Sol-Gel Announces Positive Top-Line Results from Epsolay® Phase 3 Program in Papulopustular Rosacea

NESS ZIONA, Israel, July 08, 2019 (GLOBE NEWSWIRE) — Sol-Gel Technologies, Ltd. (NASDAQ: SLGL) (“Sol-Gel” or the “Company”), today announced positive results from its Phase 3 program evaluating Epsolay microencapsulated benzoyl peroxide cream, 5%, made with the Company’s proprietary microencapsulation technology, for the treatment of papulopustular rosacea.

In two 12-week clinical studies, SGT 54-01 and SGT 54-02, Epsolay demonstrated statistically significant improvement in both co-primary endpoints of (1) the number of patients achieving “clear” or “almost clear” in the Investigator Global Assessment (IGA) and (2) absolute mean reduction from baseline in inflammatory lesion count. In an additional analysis,

Epsolay demonstrated rapid efficacy achieving statistically significant improvements on both co-primary endpoints compared with vehicle as early as Week 2. Epsolay demonstrated a favorable safety and tolerability profile similar to vehicle.

James J. Leyden, M.D., dermatologist and Emeritus Professor CE of Dermatology at the University of Pennsylvaniacommented on the results, “It’s exciting that Epsolay delivered outstanding and rapid efficacy with a microencapsulated benzoyl peroxide without irritating the sensitive skin of rosacea patients.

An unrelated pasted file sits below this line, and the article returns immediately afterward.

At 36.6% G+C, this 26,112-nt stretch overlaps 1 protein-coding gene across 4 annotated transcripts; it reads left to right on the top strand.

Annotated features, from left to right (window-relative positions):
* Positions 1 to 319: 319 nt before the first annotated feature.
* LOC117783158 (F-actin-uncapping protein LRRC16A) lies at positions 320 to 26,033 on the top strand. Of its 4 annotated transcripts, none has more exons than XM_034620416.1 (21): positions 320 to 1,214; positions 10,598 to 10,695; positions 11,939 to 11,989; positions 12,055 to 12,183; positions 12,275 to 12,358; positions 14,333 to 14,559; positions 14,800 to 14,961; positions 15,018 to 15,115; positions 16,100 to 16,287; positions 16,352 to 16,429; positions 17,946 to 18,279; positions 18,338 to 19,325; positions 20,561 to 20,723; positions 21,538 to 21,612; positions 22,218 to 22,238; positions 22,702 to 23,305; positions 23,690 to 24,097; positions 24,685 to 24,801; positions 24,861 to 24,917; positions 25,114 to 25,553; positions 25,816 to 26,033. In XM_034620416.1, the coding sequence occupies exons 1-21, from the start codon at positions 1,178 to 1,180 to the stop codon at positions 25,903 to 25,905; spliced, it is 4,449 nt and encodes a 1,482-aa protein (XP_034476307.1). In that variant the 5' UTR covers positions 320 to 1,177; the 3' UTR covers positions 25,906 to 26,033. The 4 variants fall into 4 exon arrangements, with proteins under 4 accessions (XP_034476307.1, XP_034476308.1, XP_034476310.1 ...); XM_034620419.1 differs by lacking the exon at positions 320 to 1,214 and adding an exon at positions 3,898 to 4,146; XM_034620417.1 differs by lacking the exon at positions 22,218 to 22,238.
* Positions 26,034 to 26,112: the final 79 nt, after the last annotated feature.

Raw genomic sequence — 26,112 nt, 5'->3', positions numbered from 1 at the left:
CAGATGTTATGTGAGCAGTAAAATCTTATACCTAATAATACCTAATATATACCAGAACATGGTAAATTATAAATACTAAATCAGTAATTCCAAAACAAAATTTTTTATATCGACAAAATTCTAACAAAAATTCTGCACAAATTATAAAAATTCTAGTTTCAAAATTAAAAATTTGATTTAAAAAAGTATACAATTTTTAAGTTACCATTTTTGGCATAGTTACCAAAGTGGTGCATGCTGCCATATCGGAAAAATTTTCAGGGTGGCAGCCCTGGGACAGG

These findings are extremely positive and, if Epsolay is approved, it has the potential to represent a significant advance in the treatment of papulopustular rosacea.”

Safety and Tolerability

How about bad reactions, though – how likely will rosacea sufferers experience some kind of adverse event?

The trial has shown that some of the participants experienced pain and also some participants had to discontinue the trial.

The real test for Epsolay will be whether it is as effective and less irritating for rosacea sufferers compared to a regular 5% benzoyl peroxide acne cream.

Epsolay appeared to be generally safe and well-tolerated with a low rate of cutaneous side effects (e.g., dryness, scaling, itching and burning/stinging) comparable to vehicle.

Adverse events were primarily mild to moderate in severity with the most frequently reported adverse events across both studies being application site erythema and application site pain reported by less than 3.4% of subjects.